Accumulation of FDG in the primary tumour of the lungs, as seen on PET/CT, was present in all the 80(100%) patients, with an average SUVmax of 8.66±4.9.
Pathologic mediastinal FDG uptake (nodal group 1-8) was found in 23 (28.7%) patients. The uptake was located ipsilaterally in 19(23.7%) cases, while nodal uptake on the opposite side was observed in 4 (5%) cases. A typical pathologic radiopharmaceutical uptake within a central non-enlarged lymph node was noted (Figure).


Pathologically-enlarged lymph nodes were detected through CT in 25(31.25%) cases. There was an ipsilateral uptake in 21(26.2%) cases, and there was uptake on the opposite side in 4(5%). Mediastinal PET/CT and CT scan results were consistent in only 10(12.5%) patients.
PET/CT yielded 15(18.75%) true-positive, 12(15%) false-positive, 46(57.5%) true-negative and 7(8.75%) false-negative cases. Sensitivity was 68% while specificity was 79%. The accuracy was 96%, and the positive and negative predictive values were 55% and 87% respectively (Table-3).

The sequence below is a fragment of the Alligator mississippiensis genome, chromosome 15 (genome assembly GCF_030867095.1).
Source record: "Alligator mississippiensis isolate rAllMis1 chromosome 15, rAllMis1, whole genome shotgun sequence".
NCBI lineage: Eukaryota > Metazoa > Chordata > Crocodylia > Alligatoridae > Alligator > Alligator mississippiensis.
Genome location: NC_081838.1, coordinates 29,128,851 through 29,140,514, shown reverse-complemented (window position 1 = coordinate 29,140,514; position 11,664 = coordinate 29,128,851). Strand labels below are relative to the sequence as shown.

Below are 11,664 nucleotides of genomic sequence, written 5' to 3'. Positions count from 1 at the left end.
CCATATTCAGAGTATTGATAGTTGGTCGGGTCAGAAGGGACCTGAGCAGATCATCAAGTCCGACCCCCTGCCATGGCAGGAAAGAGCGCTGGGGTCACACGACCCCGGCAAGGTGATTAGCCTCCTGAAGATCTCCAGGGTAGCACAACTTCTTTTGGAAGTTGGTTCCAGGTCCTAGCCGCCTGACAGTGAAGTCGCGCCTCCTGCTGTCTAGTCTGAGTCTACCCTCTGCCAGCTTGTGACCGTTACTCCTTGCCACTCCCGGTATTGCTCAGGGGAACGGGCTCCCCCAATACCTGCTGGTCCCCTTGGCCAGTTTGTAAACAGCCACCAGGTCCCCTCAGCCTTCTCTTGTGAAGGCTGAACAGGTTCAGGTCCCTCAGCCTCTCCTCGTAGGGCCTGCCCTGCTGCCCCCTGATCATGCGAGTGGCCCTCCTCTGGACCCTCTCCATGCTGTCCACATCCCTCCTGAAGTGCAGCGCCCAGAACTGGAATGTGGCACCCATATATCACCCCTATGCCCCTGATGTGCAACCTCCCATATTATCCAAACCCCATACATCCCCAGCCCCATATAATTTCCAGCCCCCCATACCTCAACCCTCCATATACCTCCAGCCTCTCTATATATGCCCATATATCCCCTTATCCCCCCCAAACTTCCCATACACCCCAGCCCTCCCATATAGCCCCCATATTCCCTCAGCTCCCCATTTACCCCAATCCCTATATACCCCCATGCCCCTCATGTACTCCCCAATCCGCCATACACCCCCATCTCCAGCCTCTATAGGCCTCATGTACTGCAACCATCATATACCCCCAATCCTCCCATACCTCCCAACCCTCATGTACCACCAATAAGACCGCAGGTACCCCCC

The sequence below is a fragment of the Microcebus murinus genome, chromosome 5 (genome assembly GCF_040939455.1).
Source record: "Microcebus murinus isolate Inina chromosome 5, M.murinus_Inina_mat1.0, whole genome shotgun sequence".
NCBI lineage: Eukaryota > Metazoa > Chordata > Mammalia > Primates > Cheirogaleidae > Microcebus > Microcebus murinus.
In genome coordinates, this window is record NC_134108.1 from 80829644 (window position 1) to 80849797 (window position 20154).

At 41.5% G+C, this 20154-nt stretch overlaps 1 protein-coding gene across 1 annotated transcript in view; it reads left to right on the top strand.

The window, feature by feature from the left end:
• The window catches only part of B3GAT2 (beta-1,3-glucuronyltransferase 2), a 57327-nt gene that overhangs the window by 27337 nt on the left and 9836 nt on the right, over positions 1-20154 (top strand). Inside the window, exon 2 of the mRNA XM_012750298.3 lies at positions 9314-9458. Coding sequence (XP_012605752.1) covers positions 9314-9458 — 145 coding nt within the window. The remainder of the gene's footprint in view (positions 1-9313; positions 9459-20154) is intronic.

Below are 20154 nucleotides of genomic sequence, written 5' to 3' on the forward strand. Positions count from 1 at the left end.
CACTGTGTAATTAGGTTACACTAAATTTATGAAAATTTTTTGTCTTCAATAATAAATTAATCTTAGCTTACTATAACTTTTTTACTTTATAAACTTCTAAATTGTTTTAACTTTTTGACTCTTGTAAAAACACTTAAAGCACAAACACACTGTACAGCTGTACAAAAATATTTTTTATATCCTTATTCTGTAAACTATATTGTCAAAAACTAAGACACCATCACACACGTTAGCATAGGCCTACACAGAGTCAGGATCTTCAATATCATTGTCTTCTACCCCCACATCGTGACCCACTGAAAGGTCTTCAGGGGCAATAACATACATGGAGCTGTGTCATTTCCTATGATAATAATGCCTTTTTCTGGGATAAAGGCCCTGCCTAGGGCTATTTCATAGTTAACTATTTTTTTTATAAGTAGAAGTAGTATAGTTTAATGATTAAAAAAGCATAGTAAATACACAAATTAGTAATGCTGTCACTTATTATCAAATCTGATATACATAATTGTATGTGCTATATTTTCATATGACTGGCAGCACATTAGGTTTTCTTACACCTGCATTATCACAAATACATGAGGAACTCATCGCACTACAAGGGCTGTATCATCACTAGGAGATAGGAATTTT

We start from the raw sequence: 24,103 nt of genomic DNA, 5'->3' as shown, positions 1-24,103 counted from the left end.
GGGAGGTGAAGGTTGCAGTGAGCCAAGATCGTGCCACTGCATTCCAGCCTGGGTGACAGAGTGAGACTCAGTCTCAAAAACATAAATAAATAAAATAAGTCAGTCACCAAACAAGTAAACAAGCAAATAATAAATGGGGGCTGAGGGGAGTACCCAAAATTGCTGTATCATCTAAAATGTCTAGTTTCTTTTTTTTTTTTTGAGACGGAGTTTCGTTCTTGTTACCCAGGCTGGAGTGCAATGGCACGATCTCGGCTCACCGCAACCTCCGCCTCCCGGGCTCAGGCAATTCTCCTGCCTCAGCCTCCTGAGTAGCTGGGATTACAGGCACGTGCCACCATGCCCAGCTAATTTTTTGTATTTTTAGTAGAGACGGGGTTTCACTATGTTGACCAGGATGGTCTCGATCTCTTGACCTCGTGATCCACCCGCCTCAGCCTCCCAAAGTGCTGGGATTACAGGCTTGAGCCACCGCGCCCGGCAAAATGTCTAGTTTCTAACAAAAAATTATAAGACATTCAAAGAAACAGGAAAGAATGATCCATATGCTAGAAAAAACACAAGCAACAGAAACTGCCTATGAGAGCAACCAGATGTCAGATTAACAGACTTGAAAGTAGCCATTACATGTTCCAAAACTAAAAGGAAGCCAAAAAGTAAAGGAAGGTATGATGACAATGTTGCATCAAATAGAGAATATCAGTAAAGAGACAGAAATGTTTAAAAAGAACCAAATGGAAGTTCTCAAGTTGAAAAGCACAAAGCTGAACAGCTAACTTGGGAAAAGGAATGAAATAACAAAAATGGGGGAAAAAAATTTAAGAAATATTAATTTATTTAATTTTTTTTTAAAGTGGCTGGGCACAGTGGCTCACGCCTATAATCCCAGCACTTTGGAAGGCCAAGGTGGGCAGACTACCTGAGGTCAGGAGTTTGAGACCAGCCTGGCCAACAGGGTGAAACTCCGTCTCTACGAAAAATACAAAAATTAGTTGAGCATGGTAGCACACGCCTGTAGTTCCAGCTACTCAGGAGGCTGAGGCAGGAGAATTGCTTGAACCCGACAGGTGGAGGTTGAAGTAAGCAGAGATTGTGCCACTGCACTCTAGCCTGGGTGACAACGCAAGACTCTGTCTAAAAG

Discussion

The characteristics of the subjects in the study did not differ substantially from those reported by global epidemiological data for lung cancer. In particular, the distribution by gender, age and histology was comparable to data concerning the spread of lung cancer in Pakistani population.10
The systematic review (Table-1) clearly defined the better diagnostic performance of PET/CT over CT for N-staging. Indeed, the most important feature of PET-CT in patients with NSCLC is the correct localisation of N1 metastatic lymph nodes over N2/N3. Metabolic imaging can therefore differentiate between AJCC stage IIIA (potentially operable) and IIIB (usually not operable).